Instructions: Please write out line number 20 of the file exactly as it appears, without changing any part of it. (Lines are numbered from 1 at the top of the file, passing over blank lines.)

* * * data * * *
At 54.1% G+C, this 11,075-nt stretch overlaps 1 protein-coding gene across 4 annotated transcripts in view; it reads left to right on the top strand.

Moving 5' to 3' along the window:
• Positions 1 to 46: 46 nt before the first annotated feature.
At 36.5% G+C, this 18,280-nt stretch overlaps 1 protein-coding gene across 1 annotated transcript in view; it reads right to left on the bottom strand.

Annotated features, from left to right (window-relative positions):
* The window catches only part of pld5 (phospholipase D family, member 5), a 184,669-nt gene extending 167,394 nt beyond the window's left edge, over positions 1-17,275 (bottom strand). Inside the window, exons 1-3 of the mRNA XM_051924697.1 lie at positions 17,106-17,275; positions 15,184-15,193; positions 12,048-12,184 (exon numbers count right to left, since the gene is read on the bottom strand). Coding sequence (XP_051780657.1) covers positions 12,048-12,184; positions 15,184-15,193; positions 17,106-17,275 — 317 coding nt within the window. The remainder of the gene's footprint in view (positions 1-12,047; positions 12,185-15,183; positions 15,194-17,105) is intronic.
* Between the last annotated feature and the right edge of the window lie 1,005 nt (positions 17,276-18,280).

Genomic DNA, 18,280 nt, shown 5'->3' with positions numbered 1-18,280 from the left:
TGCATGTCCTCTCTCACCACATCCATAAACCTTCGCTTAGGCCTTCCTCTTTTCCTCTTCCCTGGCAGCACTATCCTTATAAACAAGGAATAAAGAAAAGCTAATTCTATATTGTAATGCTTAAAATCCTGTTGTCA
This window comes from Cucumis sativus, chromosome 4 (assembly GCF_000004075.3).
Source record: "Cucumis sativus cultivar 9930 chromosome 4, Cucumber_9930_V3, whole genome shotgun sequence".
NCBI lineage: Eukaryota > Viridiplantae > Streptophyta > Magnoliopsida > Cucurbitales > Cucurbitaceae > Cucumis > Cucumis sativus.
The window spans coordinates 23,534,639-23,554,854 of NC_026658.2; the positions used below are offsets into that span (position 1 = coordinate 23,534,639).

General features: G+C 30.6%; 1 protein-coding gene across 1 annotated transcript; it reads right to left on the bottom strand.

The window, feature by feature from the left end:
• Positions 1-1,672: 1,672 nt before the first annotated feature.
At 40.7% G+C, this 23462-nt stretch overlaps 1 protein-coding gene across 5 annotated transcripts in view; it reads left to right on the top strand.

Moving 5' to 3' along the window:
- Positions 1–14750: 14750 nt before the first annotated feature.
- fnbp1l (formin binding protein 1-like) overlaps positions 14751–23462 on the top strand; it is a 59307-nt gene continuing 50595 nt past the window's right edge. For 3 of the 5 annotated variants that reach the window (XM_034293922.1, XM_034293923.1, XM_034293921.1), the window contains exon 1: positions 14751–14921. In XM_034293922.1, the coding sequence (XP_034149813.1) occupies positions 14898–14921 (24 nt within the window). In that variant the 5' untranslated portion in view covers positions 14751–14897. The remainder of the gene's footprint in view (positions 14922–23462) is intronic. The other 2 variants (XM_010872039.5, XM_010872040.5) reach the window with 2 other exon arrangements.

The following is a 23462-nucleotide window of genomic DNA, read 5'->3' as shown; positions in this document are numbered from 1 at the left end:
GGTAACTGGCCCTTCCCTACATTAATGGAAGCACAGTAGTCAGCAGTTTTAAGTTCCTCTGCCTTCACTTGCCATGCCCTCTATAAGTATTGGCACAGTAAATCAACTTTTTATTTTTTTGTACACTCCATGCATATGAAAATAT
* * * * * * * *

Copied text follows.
- fnbp1l (formin binding protein 1-like) overlaps positions 14751–23462 on the top strand; it is a 59307-nt gene continuing 50595 nt past the window's right edge. For 3 of the 5 annotated variants that reach the window (XM_034293922.1, XM_034293923.1, XM_034293921.1), the window contains exon 1: positions 14751–14921. In XM_034293922.1, the coding sequence (XP_034149813.1) occupies positions 14898–14921 (24 nt within the window). In that variant the 5' untranslated portion in view covers positions 14751–14897. The remainder of the gene's footprint in view (positions 14922–23462) is intronic. The other 2 variants (XM_010872039.5, XM_010872040.5) reach the window with 2 other exon arrangements.